If you don't feel you have a reason to watch the 2010 World Cup, I'll give you four:.
1) The world as a whole is embracing Africa and her culture, and to honest, it is quite inspiring (i mentioned the tears).
2) The World Cup involves countries on continents around the world and is truly the most prolific (in terms of fan support) sporting event that does so..
3) This is most likely the most balanced World Cup in the history of the tournament, with top players on all of the qualifying teams.
4) British announcers. The truth is, who doesn't want to listen to the Brits speak English for 90 minutes? And especially talking about the one thing that really gets them riled up: Football. The best part about the accent is, if you get bored with the soccer aspect of it, you can just close your eyes and imagine the announcers are commenting on the Tri-Wizard Tournament, or something.
Games you will want to see:
England vs. USA, June 12, 11:30am PT
Cote d'Ivoire (Ivory Coast) vs. Portugal, June 15, 7:00am PT
RSA (South Africa) vs. France, June 22, 7:00am PT - This will probably decide if RSA advances.
Brazil vs. Portugal, June 25, 7:00am PT - Number 1 playing Number 3? Please--unreal.
Oh what the heck--just watch as many as you possibly can. The schedule can be found here on FIFA.com. (Note: South Africa is +9 hours from Pacific Standard Time)
Saturday, June 5, 2010
I have a lover and her name is Paris.
I left Ukraine last Monday respectful of the time I'd spent there. Respectful of the people I'd met and personal life-lessons I'd learned in my interactions with them. I considered these things respectfully, but not mournfully, because I knew I had a ticket with Paris, France printed on the front.
"If you are lucky enough to have lived in Paris as a young man, then wherever you go for the rest of your life it stays with you, for Paris is a moveable feast."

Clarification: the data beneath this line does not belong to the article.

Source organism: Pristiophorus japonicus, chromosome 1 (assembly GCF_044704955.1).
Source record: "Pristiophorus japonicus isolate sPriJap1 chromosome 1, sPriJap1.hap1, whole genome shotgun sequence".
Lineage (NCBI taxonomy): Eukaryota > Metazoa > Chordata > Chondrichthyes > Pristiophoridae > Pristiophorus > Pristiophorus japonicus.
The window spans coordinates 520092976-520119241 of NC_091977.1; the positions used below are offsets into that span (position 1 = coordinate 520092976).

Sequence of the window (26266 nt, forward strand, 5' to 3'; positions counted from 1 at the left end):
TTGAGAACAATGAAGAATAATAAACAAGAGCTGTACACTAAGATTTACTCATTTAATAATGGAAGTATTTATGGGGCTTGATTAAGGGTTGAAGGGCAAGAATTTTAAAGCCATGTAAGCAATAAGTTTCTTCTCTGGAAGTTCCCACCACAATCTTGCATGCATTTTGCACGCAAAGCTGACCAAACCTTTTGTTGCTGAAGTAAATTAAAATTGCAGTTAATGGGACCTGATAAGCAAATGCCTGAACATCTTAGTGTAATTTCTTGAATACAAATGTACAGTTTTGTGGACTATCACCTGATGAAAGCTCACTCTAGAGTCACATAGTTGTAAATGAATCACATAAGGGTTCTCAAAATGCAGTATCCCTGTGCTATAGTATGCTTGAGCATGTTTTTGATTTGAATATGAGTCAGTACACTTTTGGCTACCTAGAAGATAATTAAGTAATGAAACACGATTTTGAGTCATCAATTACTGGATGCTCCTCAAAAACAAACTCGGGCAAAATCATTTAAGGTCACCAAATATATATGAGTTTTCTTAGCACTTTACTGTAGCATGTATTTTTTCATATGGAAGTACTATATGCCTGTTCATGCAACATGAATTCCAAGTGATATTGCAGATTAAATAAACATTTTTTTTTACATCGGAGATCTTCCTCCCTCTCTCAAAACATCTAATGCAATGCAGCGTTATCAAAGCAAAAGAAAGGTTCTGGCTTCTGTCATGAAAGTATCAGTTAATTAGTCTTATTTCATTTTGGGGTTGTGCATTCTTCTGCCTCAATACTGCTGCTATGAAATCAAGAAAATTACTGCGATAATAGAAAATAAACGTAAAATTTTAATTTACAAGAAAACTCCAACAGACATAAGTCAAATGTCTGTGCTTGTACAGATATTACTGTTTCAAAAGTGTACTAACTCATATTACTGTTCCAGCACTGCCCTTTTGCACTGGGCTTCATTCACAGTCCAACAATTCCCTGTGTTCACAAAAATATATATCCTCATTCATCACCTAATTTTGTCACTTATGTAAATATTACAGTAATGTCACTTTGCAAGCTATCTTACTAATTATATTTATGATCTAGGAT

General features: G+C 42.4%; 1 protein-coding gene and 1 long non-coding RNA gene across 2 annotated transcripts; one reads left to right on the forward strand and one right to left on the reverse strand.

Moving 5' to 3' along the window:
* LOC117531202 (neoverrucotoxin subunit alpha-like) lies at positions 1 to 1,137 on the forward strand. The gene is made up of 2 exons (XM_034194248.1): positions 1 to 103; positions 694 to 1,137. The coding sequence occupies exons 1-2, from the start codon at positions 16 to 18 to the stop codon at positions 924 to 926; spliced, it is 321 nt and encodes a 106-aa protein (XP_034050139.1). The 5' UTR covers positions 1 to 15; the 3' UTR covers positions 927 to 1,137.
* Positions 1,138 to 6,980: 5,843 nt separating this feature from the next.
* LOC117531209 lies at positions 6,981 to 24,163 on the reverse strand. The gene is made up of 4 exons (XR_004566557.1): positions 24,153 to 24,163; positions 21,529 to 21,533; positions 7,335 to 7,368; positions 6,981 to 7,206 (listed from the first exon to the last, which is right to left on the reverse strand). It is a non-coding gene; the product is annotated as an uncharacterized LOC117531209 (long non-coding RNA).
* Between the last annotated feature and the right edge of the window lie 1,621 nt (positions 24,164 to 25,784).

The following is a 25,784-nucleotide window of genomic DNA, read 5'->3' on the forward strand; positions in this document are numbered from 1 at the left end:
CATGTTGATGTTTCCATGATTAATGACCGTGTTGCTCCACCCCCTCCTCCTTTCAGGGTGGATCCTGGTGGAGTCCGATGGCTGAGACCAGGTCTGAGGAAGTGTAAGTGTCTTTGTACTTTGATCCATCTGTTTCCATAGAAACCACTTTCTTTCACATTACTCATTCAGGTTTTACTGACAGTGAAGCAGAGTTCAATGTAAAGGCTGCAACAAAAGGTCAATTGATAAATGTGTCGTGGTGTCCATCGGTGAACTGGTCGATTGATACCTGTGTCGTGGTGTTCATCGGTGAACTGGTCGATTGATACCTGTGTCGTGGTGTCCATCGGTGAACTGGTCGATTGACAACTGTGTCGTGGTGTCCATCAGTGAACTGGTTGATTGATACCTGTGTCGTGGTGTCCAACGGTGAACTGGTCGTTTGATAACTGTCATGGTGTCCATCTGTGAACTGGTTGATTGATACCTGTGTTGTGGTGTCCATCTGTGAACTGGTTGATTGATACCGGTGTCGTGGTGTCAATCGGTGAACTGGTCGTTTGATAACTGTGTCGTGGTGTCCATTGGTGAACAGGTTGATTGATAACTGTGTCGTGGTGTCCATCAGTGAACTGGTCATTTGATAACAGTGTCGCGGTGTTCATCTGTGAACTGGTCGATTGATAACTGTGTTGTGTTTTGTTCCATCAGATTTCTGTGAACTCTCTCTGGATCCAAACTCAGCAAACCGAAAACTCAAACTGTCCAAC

I lived 3 days of a lifetime in Paris. I loved it. I wrote in my journal every night at the hotel and began invariably with, "Today, I loved Paris." It wasn't the tourist sights of the city--it was the feeling. For some reason I was so perfectly primed for the trip. I had read two books while in Ukraine that praised Paris as the center of the thinking world (Count of Monte Cristo, The Last Man), but I loved it for its charm.
If I had a favorite hour while there, it was the hour spent drinking and eating soup at a street cafe on a Paris street. We had a rule amoung the three of us (I traveled with 2 friends) only to engage in intellectual conversation while seated at the cafe. We observed the French doing so and wanted to feel intellectually French for the evening. 5 minutes into our dining experience we caved after turning conversation to sports and the pending free agent status of Lebron James.
We obviously visited the Eiffel Tower, the exteriors of the Louvre, Notre Dame, Arch of Triumph, the Pantheon, the Tuleries Garden, Palace at Versailles (and its gardens), and ate paninis on the walls overhanging the Seine River. Could the history and art of Paris not make the city enchanting?
What effect did Paris have on me? One--I fell in love with every girl I saw and even cooed over a couple kissing. Two--I am still writing sappy prose about the city. Three--I can use the phrase, "I believe in magic" and not feel cheesy or even inaccurate. Four--it made me really despise the way we live our lives here across the Atlantic.
Indeed, I was feeling so good about life that I could tell the joke, "Hey guys look at all these ants, do you think they call then Frants here?" and not need think twice about whether it was funny.
I ate croissants for breakfast and even managed to buy an eclair on my way to the airport this past Thursday (which I ate in front of all the business class patrons waiting in their 'early boarding' line). Touching down in SLC felt like cracking open the door of the lunar lander on the surface of the moon. I peered around unrecognizably at the familiar landscape. Life is most certainly different here--perhaps less lively and more stagnant.
Will I ever be the same, Sir Hemingway? In spite of Provo, I sure hope not.